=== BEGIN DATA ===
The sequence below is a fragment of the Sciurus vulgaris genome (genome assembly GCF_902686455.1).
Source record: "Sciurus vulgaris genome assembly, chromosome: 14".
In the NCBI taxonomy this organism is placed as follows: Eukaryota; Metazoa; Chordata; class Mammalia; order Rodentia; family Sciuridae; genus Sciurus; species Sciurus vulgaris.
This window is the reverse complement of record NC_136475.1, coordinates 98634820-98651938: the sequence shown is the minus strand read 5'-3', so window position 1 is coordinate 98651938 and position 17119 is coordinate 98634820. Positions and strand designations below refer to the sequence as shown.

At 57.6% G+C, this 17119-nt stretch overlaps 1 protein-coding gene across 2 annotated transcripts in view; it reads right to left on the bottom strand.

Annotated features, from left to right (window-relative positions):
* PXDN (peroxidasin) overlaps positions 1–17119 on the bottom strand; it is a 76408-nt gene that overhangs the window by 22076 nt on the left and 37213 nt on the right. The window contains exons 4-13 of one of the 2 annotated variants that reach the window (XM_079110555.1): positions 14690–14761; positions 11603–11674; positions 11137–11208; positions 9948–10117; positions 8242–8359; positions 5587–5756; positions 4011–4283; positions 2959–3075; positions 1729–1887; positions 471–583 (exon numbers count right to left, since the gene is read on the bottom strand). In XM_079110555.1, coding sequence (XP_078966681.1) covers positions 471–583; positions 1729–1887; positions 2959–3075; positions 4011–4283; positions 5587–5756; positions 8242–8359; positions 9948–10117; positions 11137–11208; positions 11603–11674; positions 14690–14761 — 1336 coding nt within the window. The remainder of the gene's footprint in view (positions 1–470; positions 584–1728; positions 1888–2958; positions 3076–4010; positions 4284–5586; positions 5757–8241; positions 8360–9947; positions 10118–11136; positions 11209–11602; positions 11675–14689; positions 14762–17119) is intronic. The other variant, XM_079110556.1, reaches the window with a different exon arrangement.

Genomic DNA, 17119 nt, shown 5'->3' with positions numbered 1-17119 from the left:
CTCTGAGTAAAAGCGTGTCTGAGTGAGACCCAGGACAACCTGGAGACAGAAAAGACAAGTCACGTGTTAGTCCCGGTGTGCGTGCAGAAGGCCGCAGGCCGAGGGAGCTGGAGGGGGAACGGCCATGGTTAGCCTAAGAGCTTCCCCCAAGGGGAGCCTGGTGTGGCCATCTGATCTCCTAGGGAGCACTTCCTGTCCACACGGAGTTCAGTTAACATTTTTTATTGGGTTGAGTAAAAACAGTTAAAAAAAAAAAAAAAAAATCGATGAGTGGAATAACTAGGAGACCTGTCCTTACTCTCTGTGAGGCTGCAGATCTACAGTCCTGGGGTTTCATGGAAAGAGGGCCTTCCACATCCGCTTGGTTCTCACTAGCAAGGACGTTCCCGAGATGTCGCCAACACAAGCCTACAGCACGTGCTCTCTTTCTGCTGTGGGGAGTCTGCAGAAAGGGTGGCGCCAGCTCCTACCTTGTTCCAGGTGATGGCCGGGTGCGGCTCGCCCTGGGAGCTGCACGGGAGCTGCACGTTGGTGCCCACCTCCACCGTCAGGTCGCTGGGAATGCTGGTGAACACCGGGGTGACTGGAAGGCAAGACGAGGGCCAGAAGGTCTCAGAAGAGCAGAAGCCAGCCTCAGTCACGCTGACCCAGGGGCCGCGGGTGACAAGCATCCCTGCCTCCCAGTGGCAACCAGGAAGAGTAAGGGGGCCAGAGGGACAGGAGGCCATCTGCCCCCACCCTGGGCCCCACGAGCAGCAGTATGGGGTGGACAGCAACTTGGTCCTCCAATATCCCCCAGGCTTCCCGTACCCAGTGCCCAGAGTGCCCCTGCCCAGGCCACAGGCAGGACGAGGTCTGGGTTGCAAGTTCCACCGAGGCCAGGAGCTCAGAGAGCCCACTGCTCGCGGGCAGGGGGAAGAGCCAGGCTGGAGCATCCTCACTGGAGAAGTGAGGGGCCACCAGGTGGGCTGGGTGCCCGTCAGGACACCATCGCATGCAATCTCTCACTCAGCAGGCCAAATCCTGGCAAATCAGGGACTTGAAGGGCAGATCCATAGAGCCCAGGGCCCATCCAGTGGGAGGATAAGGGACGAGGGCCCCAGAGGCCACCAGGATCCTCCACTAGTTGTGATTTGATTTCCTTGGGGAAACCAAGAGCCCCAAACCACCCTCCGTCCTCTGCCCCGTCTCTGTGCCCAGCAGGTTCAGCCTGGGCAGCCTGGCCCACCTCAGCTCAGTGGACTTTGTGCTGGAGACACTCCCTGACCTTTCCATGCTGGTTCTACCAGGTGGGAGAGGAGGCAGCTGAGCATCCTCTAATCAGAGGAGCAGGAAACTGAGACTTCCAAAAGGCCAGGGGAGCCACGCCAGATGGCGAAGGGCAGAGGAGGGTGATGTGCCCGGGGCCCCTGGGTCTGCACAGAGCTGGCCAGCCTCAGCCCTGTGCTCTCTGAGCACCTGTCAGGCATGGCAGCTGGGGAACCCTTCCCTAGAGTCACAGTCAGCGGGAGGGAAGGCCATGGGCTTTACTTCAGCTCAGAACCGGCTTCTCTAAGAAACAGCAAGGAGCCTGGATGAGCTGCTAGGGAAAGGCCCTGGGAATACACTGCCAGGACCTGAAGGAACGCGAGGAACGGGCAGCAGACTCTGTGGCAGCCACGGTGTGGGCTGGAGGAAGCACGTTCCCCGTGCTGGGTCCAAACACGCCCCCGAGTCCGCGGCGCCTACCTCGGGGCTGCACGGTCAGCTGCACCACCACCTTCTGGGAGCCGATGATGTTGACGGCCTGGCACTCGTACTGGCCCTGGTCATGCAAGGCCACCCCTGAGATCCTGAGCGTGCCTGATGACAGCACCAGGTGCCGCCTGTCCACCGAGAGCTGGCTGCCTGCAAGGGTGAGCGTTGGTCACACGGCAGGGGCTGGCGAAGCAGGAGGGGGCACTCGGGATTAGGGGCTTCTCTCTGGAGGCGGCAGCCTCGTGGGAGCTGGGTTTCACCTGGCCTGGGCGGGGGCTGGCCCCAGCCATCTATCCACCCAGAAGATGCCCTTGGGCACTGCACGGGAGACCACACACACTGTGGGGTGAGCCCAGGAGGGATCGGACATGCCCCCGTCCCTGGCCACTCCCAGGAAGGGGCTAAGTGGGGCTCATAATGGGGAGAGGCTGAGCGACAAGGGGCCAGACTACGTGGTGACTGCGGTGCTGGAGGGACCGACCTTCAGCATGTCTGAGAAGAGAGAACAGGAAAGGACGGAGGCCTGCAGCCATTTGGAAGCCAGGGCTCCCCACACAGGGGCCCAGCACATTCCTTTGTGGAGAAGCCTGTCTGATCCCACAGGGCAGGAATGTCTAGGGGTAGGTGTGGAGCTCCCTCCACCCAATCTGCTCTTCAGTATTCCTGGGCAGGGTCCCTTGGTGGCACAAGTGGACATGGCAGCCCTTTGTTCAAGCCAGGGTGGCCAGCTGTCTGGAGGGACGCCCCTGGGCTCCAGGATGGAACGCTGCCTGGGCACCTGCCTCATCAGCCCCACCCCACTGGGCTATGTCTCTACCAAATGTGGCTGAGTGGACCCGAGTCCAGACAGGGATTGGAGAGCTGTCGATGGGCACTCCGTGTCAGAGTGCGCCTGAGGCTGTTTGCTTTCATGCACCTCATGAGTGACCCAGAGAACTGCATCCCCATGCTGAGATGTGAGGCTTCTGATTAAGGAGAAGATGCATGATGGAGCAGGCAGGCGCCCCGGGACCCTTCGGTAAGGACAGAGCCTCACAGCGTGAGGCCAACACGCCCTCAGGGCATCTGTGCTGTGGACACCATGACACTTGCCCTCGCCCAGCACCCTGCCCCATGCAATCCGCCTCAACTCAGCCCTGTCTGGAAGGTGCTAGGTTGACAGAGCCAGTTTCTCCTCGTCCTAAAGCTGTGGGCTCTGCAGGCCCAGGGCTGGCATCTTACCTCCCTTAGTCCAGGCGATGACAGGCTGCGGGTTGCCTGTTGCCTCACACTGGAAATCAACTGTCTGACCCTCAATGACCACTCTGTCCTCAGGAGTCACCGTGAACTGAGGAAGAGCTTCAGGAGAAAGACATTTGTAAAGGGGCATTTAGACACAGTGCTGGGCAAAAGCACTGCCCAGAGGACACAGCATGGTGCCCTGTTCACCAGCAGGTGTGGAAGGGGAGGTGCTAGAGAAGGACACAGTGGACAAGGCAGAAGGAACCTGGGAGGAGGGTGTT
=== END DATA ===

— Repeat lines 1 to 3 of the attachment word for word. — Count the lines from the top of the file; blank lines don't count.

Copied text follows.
The sequence below is a fragment of the Sciurus vulgaris genome (genome assembly GCF_902686455.1).
Source record: "Sciurus vulgaris genome assembly, chromosome: 14".
In the NCBI taxonomy this organism is placed as follows: Eukaryota; Metazoa; Chordata; class Mammalia; order Rodentia; family Sciuridae; genus Sciurus; species Sciurus vulgaris.